Water temperature is the most relevant parameter for the duration of this stage, as it controls the decomposition rate of the body. This process will determine the time needed for the accumulation of putrefactive gas that will induce buoyancy, a period named post-mortem submersion interval (PMSI) (Lunetta et al., 2014; Mateus et al., 2015). During this period the body will be at the bottom, where horizontal displacement is reduced by roughness and other bed features (rocks, debris, snags, etc.). The hydrodynamics of the site will determine if gravitational and frictional forces overcome drag forces by the current, in which case the horizontal displacement of the body is significantly reduced. Depending on the water temperature, the PMSI can range from a few days, up to a few weeks (Giertsen and Morild, 1989; Mateus et al., 2013; Mateus and Vieira, 2014). In this stage, authorities in charge of the SAR should allow time to pass without significant intervention. The effort of closely watching the water must be continued, not necessarily with the same intensity has in Stage 1.
Stage 3: Active Search
If dislodged from rocks, caves, branches, etc., the body will eventually regain buoyancy and resurface, ending the PMSI, becoming visible. The timing of this event can be estimated by SAR units, based on the calculation of accumulated degree days (ADD) (Megyesi et al., 2005; Mateus et al., 2013; Mateus and Vieira, 2014; Mateus and Pinto, 2016). An active search must then be resumed, but in a significantly larger radius than in Stage 1, aiming to spot the body as soon as possible after resurfacing, thus preventing significant drift due to waves or stronger surface currents. At this stage, horizontal displacement is important, as the body can be transported significant distances away from the drowning area in a relatively short period. As an example, reports show that bodies can travel several kilometers in just a few days (Dilen, 1984; Pampìn and Rodrìguez, 2001), although beach stranding is also common (Mateus et al., 2013; Mateus and Vieira, 2014). The fate of the body will ultimately depend on the hydrodynamic characteristics of the site, coastline morphology, presence of natural features such as estuaries or river mouths, etc. Setting a duration for this stage is not recommendable, as it depends on many factors: the hydrodynamics of the area, available SAR resources, public demands or legal investigation requirements.
Stage 4: Disengaged Waiting
Unsuccessful results in SAR during Stage 3 mean one of three things: the body is either (1) trapped at the bottom by natural features or weight that prevents resurfacing (clothes, heavy objects, stones, etc.), (2) is at a depth that makes bloating inefficient to provide buoyancy, or (3) has resurfaced and transported by currents away from the searching area. As the chances of finding the body by active search at this stage are dim, waiting in a passive stance is the only option, since prolonging the search operations will be futile. This is, nonetheless, a waiting stage. As in many cases, the body may eventually appear, sometimes weeks later and at significant distances from the place of drowning (Giertsen and Morild, 1989; Pampìn and Rodrìguez, 2001).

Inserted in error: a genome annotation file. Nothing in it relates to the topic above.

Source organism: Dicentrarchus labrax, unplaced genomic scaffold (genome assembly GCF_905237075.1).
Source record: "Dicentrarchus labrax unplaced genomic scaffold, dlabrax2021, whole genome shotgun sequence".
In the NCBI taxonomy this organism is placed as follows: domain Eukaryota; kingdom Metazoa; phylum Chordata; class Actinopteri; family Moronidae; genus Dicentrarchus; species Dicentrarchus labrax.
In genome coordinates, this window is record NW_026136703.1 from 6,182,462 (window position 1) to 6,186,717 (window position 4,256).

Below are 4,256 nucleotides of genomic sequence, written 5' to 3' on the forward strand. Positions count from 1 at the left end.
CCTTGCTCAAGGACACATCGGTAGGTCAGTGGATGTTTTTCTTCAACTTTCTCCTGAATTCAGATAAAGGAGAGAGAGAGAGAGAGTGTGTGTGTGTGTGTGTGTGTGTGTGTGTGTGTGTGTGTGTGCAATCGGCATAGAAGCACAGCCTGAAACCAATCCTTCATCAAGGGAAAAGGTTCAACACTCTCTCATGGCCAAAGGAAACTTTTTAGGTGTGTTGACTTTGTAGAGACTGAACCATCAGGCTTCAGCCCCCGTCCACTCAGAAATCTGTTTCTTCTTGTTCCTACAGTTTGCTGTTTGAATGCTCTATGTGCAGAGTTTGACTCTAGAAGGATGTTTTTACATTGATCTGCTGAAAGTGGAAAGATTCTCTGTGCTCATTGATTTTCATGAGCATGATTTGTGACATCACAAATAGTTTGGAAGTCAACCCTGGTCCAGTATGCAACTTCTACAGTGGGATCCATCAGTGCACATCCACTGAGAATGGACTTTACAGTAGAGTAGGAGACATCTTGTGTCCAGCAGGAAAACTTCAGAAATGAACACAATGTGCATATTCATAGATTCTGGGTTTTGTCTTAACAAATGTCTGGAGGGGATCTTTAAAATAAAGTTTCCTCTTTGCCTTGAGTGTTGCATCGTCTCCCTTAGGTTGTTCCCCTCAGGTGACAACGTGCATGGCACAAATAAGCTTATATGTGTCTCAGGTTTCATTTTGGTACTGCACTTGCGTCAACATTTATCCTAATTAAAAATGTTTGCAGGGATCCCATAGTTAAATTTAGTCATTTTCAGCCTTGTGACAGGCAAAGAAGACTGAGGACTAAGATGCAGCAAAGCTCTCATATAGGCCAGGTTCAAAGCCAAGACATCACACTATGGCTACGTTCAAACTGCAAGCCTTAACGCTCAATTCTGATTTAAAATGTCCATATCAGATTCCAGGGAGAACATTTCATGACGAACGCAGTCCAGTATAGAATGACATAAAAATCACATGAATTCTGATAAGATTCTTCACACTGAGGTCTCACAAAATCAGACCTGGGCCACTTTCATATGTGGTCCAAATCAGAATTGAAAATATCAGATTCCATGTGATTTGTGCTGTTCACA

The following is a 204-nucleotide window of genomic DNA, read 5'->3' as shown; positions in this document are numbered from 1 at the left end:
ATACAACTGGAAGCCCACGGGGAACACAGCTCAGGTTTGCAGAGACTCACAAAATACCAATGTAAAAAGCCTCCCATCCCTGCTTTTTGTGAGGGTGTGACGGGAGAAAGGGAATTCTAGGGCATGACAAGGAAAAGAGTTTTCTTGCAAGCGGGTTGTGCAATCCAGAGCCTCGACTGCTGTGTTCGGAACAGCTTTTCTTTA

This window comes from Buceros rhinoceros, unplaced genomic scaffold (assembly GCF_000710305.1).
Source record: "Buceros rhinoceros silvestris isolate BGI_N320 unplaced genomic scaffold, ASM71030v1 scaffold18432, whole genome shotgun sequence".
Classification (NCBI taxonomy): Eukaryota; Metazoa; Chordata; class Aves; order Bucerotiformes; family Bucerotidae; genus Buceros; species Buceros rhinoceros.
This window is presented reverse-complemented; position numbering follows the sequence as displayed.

Potential Contributions From the Ocean Observation Community
This section explores how ocean observation, in its many disciplines, can enhance the efficacy of SAR after drowning accidents. We address some intrinsic limitations of available resources and suggest potential improvements. For simplicity, the stages are discussed separately, as their characteristics require distinct approaches and tools.
Stage 1: Guiding Immediate Actions
Body reclamation is the main goal after a confirmed drowning accident. When a body is missing, SAR requires real-time data on the hydrodynamic patterns at the site of the accident, wind direction, wave regime, and on relevant natural features, such as protruding rocks, caves, etc. Such data usually come from distinct sources and may have different spatial and temporal resolutions. However, in situ data is often expensive and difficult to get. Moreover, the available ocean observational, modeling and forecasting systems provide products that are often found inadequate for coastal regions (De Mey and Proctor, 2009; Ardhuin et al., 2019; O’Callaghan et al., 2019). A way to go around such limitation in data acquisition relies on the use of global databases such as Copernicus1, CORDEX2, or the GODAE Ocean View3, which can provide relevant data for SAR, namely on the state of atmospheric and ocean (coastal) conditions and respective forecasts. Real-time access may also be available for ocean predictive systems of surface level and current velocity (e.g., ocean circulation), wave buoys (significant wave height and peak period data), weather stations (wind intensity and direction data), high frequency (HF) radar systems that measure the speed and direction of ocean surface currents in near real-time, as well as topo-bathymetric information, such as multibeam bathymetric mosaics4.
Meteorological and ocean predictive systems are, in fact, a source of relevant data to SAR, which can be combined with available in situ or database data, and are frequently used at this stage (Ebbesmeyer and Haglund, 1994; Breivik and Allen, 2008). Meteorological models, for instance, provide information on atmospheric conditions (e.g., wind intensity and direction, air temperature and precipitation), allowing better planning of SAR. Besides, meteorological forecast models provide the necessary boundary condition to force ocean models (e.g., wind intensity and direction, responsible by surface currents and the generation of waves) that can be used at a later stage in SAR (see section “Stage 3: Pointing Directions”).